I might be a slow learner.
I’ve been writing newspaper columns almost 30 years — and I still can’t predict how readers will react.
My April 17 column is an example.
I tried to explain why evangelicals are so eager to share their faith. That impulse defines evangelicals as evangelical.
I said it’s because they, or we, view the gospel as a marvelous gift we were given by a loving God when we badly needed it. In gratitude, we happily and, I hope, humbly, offer that gift to others. Some want it, some don’t, and that’s fine. But we offer.
As an analogy, I told about an Easter celebration that our congregation undertook. I said this was not, repeat, not, an attempt to evangelize.
We thought it would be fun to collect money from within our congregation, buy $25 gift cards to local stores, bag them up with candy, and give them to strangers in the stores’ parking lots.
Think random acts of kindness. The dozen of us who gave away the cards didn’t hand out tracts. Didn’t invite people to church. Didn’t ask if they knew Jesus. We only asked if they’d like a gift card.
Most people we approached were tickled. Others looked understandably wary but took the cards. One guy huffily refused his. Which was unusual but OK.
Our goal was just to do something nice.
I was caught off-guard by the anger this column provoked — especially the card giveaway.
Rather than try to answer each criticism individually, I thought I’d excerpt a sampling here, edited for space or clarity. Two or three of these comments came from one reader, who emailed me nine enumerated objections.
Reader: The nerve of that guy not accepting your gift card!!! Did he not know it was the Great Paul Prather offering the card?!? Gee, Mister Humble Non-Judgmental Church Guy, perhaps that man was going through a hard time, had gotten some bad/sad news. Maybe he would have reacted that way to anyone in any situation.
I know, I know. ... It’s still not an excuse for refusing a gift card from YOU!
I guess, since you’ve publicized your “humble” deed in your column you won’t be receiving your reward in heaven ... That’s a shame.
Answer: I don’t believe I implied anything critical of the man who refused a card. What I expressed was mild surprise: Somebody didn’t want a freebie? That’s rare. In any case, “The Great Paul Prather, Mister Humble Non-Judgmental Church Guy” has a ring to it. I may get that printed on a T-shirt.
Reader: People don’t really want free money … even if they’re dirt poor. People want to earn money. They want the confidence and self-sufficiency of knowing that they and their efforts have value.
I don’t know many poor people who don’t like a free gift. I don’t know many people of any economic station who don’t enjoy getting something for nothing. It’s the human condition. Personally, I love receiving a gift card from anybody for any reason. In fact, anyone reading this can send me as many gift cards as you want.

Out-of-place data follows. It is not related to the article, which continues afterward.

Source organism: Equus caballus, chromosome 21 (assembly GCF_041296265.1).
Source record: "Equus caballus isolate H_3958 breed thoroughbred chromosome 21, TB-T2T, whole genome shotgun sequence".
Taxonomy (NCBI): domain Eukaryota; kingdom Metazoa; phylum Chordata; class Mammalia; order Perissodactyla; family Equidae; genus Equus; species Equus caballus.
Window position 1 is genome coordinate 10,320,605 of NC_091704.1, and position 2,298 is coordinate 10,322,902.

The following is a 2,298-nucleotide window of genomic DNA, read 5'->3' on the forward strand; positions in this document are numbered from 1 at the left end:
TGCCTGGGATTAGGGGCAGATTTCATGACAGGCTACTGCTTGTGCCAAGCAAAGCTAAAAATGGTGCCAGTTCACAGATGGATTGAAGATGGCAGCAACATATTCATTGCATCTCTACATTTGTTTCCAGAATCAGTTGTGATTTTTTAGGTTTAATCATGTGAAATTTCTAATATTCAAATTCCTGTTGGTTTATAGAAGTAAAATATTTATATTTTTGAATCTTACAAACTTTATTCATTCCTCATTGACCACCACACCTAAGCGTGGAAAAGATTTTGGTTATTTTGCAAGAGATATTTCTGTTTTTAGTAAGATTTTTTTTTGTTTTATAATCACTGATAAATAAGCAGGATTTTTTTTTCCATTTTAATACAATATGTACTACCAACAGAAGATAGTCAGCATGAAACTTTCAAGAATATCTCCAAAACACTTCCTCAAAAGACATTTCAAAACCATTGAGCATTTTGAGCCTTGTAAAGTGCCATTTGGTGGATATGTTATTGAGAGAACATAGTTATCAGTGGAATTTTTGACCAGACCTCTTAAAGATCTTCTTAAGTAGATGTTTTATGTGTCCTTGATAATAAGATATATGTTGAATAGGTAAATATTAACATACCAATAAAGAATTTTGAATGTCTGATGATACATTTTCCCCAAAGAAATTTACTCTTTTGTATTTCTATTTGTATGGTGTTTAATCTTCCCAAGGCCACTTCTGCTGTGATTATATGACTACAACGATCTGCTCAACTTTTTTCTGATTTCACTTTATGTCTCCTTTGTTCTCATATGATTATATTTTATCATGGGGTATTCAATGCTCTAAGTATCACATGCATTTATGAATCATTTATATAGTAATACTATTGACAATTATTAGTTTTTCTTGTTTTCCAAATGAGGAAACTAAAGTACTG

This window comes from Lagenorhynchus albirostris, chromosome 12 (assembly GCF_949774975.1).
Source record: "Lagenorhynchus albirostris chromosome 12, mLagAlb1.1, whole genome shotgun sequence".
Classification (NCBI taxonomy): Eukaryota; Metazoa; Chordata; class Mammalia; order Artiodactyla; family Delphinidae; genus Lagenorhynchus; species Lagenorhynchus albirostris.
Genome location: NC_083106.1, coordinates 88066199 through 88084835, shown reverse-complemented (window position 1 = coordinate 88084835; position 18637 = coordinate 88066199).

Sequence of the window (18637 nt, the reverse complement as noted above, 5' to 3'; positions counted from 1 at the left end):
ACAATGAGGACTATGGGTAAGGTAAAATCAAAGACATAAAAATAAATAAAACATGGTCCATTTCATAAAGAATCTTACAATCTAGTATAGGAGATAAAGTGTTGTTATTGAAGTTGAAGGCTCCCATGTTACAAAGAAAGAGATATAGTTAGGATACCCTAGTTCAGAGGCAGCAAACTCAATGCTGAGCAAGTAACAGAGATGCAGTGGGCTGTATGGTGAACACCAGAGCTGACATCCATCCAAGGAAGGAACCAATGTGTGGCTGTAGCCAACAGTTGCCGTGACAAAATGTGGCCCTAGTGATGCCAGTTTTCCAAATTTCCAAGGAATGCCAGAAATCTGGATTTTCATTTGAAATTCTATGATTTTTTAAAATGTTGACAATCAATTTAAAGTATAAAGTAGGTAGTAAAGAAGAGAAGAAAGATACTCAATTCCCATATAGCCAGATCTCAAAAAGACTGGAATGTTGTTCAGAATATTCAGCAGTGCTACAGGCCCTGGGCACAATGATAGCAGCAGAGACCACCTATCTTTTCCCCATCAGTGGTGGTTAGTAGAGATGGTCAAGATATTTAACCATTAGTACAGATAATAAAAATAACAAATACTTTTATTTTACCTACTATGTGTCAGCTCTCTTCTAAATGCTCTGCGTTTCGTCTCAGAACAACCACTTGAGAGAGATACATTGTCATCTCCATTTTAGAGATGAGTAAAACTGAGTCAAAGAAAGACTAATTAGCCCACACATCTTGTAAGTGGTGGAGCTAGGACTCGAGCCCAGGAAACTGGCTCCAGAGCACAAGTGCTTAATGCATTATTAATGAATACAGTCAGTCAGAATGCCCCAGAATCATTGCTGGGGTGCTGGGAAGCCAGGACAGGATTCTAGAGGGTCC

Trust me, I will not be offended. The larger the denomination, the less offended I’ll be.
Reader: Do you think you can buy a person’s spiritual allegiance with $25 and Easter candy?
Answer: You can’t buy a baked ham for $25 these days, much less a soul. We weren’t trying to buy souls. Our goal was less ambitious: To do a small, nice thing for strangers. Sometimes it’s fun to do something nice just for the sake of being nice. Have you never experienced that joy? If not, my condolences.
Answer: Giving doesn’t make me feel powerful; I’m not sure why it would. But it does make me feel good to help people. I’ve been on the receiving end, too. And I’ve found that Jesus was right, as usual: It’s even better to be the giver. Giving helps both giver and recipient, obviously, but it helps the giver more. So, yes, I like to give, and it makes me feel good. Sue me. Being stingy makes me feel bad. Are you suggesting I do that instead?
Answer: My late dad, an evangelical pastor, had the best approach. When he saw Mormon missionaries going door to door on freezing or rainy days, he’d stop and pick them up — and drive them on their rounds. Then he’d take them to dinner. “They’re so young and homesick,” he explained to me. “They get doors slammed in their faces all day. They get cursed at. They need a friend.”
Once he brought two white-shirt-and-tie-clad Mormons to our church’s midweek Bible study. We all passed a pleasant hour. They explained what they believed, and we explained our beliefs. They didn’t try to convert us, and we didn’t try to convert them. But everyone in both camps left with a better understanding of a different worldview. Mormons are just people. Like you. Like me.
Paul Prather is pastor of Bethesda Church near Mount Sterling. You may email him at firstname.lastname@example.org.